Sara Haardt

Sara Powell Haardt (March 1, 1898 – May 31, 1935) was an American author and professor of English literature. Though she died at the age of 37 of meningitis, she produced a considerable body of work including newspaper reviews, articles, essays, a novel The Making of a Lady, several screenplays and over 50 short stories. She is central to John Barton Wolgamot's notorious book-length poem, "In Sara Mencken, Christ and Beethoven there were men and women" (1944), recorded by the composer Robert Ashley.[1]

Sara Haardt
Sara Haardt.jpg
Sara Powell Haardt

(1898-03-01)March 1, 1898
DiedMay 31, 1935(1935-05-31) (aged 37)
Alma materGoucher College
OccupationNovelist, professor, writer
Spouse(s)H. L. Mencken (m. 1930)

Early life and educationEdit

Sara Powell Haardt was born March 1, 1898, to Venetia (Hall) Haardt and German American John Anton Haardt in Montgomery, Alabama, the eldest of five children. She attended the Margaret Booth School. In 1920, she graduated Phi Beta Kappa from Goucher College in Baltimore, Maryland. While still an undergraduate at Goucher, she had become a professional writer, writing for literary reviews and popular periodicals.


She was immediately hired to teach at Goucher College in the English Department upon graduation.[2]

She became the head of the Alabama branch of the National Woman's Party, where she led the unsuccessful fight to have the Alabama Legislature ratify the 19th Amendment.[3][4]

In 1923 she met fellow Baltimore writer H. L. Mencken. Despite his widely known[to whom?] opposition to the institution of marriage,[citation needed] and his criticism of suffragettes,[5] they married in 1930.

Her short story "Absolutely Perfect" won her a nomination for the O. Henry Prize in 1933.


She died in 1935 from meningitis.[6] Her death was the result of complications of tuberculosis, from which she had suffered for many years.[7]


  • Henley, Ann (1999). Southern Souvenirs: Short Stories and Essays by Sara Haardt. Tuscaloosa: University of Alabama Press.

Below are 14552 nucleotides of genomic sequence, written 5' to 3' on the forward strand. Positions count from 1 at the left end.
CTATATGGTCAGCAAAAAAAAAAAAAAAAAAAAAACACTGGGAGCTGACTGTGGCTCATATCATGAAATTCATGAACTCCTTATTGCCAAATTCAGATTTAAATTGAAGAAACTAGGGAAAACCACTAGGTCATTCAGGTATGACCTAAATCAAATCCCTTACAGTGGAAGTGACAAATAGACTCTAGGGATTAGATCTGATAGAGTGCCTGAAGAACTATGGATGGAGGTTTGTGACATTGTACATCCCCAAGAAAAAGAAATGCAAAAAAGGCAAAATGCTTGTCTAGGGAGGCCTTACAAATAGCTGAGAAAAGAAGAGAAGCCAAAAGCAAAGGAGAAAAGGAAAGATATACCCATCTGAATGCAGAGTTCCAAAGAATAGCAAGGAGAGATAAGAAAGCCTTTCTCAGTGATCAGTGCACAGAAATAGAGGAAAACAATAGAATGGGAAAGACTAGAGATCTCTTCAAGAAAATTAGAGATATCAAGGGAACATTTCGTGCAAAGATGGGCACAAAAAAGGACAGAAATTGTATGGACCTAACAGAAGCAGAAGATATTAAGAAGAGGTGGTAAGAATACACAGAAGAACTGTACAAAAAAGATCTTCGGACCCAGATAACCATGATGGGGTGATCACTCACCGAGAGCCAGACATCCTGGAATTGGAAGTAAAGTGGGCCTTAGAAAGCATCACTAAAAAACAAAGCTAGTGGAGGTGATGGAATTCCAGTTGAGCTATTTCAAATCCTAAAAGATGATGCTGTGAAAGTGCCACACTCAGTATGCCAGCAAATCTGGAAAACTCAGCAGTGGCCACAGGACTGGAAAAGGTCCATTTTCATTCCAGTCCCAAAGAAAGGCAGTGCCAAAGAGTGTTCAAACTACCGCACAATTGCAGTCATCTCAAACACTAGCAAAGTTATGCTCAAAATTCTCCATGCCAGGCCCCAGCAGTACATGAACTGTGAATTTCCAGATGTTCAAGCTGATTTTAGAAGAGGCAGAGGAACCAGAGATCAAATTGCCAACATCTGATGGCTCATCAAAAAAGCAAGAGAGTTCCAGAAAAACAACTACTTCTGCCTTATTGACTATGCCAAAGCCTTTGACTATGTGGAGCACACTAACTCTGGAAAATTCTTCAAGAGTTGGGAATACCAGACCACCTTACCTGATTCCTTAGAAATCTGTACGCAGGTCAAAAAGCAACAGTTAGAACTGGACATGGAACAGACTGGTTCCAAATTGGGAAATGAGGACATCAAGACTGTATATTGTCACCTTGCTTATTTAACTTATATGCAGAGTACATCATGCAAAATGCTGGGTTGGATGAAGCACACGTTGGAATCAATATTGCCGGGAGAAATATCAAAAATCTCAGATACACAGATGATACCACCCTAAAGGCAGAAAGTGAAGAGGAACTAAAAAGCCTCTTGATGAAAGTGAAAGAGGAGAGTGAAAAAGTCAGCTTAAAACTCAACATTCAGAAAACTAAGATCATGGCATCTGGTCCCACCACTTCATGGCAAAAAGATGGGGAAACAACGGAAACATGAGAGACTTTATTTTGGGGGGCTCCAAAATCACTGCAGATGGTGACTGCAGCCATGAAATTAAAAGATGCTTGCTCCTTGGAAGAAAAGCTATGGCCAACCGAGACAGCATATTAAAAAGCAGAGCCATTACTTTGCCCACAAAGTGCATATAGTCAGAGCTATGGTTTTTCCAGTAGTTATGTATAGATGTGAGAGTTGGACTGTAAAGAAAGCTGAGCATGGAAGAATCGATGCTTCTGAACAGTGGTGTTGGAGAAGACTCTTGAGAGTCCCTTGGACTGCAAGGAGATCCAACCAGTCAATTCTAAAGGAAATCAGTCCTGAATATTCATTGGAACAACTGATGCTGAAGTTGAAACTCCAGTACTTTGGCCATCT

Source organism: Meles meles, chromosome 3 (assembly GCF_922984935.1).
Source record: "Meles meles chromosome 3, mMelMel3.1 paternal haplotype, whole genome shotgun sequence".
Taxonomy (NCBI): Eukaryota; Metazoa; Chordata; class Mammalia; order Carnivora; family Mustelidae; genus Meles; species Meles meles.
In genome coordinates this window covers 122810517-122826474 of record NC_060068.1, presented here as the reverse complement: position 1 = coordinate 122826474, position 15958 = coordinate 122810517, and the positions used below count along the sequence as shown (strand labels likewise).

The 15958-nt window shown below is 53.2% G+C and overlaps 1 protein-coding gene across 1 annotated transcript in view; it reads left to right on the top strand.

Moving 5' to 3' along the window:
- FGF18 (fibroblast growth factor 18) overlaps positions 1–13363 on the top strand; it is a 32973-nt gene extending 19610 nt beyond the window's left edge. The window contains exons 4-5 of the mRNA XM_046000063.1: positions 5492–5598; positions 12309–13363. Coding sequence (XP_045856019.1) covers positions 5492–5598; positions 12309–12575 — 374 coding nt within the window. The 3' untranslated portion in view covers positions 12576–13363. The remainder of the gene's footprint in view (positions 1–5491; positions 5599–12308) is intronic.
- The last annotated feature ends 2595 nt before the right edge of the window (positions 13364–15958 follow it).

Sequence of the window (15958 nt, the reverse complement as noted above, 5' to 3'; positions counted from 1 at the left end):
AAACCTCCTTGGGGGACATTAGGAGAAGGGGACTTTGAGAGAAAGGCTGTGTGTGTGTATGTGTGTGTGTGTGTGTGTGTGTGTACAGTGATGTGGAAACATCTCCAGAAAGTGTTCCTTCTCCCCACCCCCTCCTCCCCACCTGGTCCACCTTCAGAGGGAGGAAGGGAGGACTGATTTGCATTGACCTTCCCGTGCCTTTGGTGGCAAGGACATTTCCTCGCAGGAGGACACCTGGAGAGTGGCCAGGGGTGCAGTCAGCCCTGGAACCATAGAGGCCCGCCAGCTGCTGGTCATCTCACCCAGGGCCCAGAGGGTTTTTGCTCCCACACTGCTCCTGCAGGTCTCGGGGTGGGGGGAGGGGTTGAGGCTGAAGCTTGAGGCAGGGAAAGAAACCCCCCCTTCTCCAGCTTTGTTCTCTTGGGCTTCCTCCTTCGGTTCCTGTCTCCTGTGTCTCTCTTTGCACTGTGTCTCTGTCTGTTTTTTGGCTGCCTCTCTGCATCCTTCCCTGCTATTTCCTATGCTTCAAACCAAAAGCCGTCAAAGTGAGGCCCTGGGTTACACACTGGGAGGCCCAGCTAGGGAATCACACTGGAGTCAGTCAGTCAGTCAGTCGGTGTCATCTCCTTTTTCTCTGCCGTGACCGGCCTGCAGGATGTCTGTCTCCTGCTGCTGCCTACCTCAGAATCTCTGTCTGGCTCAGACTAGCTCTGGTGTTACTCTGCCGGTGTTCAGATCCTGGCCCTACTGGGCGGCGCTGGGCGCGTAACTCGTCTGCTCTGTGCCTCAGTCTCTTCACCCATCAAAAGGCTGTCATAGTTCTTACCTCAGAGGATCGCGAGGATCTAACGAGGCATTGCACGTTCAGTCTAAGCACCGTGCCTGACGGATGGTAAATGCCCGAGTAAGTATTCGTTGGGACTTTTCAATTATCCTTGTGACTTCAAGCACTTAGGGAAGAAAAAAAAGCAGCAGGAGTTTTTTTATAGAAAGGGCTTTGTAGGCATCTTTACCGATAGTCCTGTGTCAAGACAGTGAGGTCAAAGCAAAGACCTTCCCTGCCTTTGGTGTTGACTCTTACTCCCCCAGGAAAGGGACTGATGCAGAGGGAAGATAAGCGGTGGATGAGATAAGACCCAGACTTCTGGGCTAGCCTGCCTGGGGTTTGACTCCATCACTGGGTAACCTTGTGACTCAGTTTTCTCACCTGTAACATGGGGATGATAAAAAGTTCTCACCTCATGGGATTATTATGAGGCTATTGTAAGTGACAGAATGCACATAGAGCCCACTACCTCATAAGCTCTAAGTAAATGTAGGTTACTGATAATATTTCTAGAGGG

• Henley, Ann (1994). "Sara Haardt and 'the Sweet, Flowering South". Alabama Heritage (34): 1–21.
  • Henley, Ann (2006). "The Flower of the Sahara". Menckeniana: A Quarterly Review (Spring).
  • Hobson, Fred (1994). Mencken: A Biography. New York: Random House.[8][9]
  • Mayfield, Sara (1968). The Constant Circle: H. L. Mencken and His Friends. New York: Delacorte P.
  • Mencken, H. L. (1936). Southern Album. Garden City, NY: Doubleday, Doran & Company.
  • Rodgers, Marion Elizabeth (1987). Mencken and Sara: A Life in Letters. New York: McGraw-Hill.[10]


  1. ^ Waldrop, Keith. "JOHN BARTON WOLGAMOT" (PDF). Retrieved March 11, 2018.
  2. ^ Henley, Ann. "Sara Haardt". Encyclopedia of Alabama. The Encyclopedia of Alabama TM. Retrieved April 11, 2012.
  3. ^ "Alabamina: Literary Figures". Retrieved April 11, 2012.
  4. ^ Alabama rejected the Nineteenth Amendment on September 22, 1919. In a symbolic gesture, Alabama later ratified the amendment on September 8, 1953.
  5. ^ Marino, Patricia. "Mencken's "Mixed Martial Arts" For And Against Women". The Kramer is Now. Retrieved April 11, 2012.
  6. ^ "Literary Figures: Sally Haardt", The Real South: Famous People, AL
  7. ^ Bode, Carl (January 1, 1969). Mencken. Carbondale: Southern Illinois University Press. ISBN 0809303760.
  8. ^ "Review of Mencken: A Biography by Fred Hobson". Publishers Weekly. May 2, 1994.
  9. ^ "Review of Mencken: A Biography by Fred Hobson". Kirkus Reviews. April 1, 1994.
  10. ^ "Review: Mencken and Sara: A Life in Letters edited by Marion Elizabeth Rodgers". Kirkus Reviews. January 19, 1986.

External linksEdit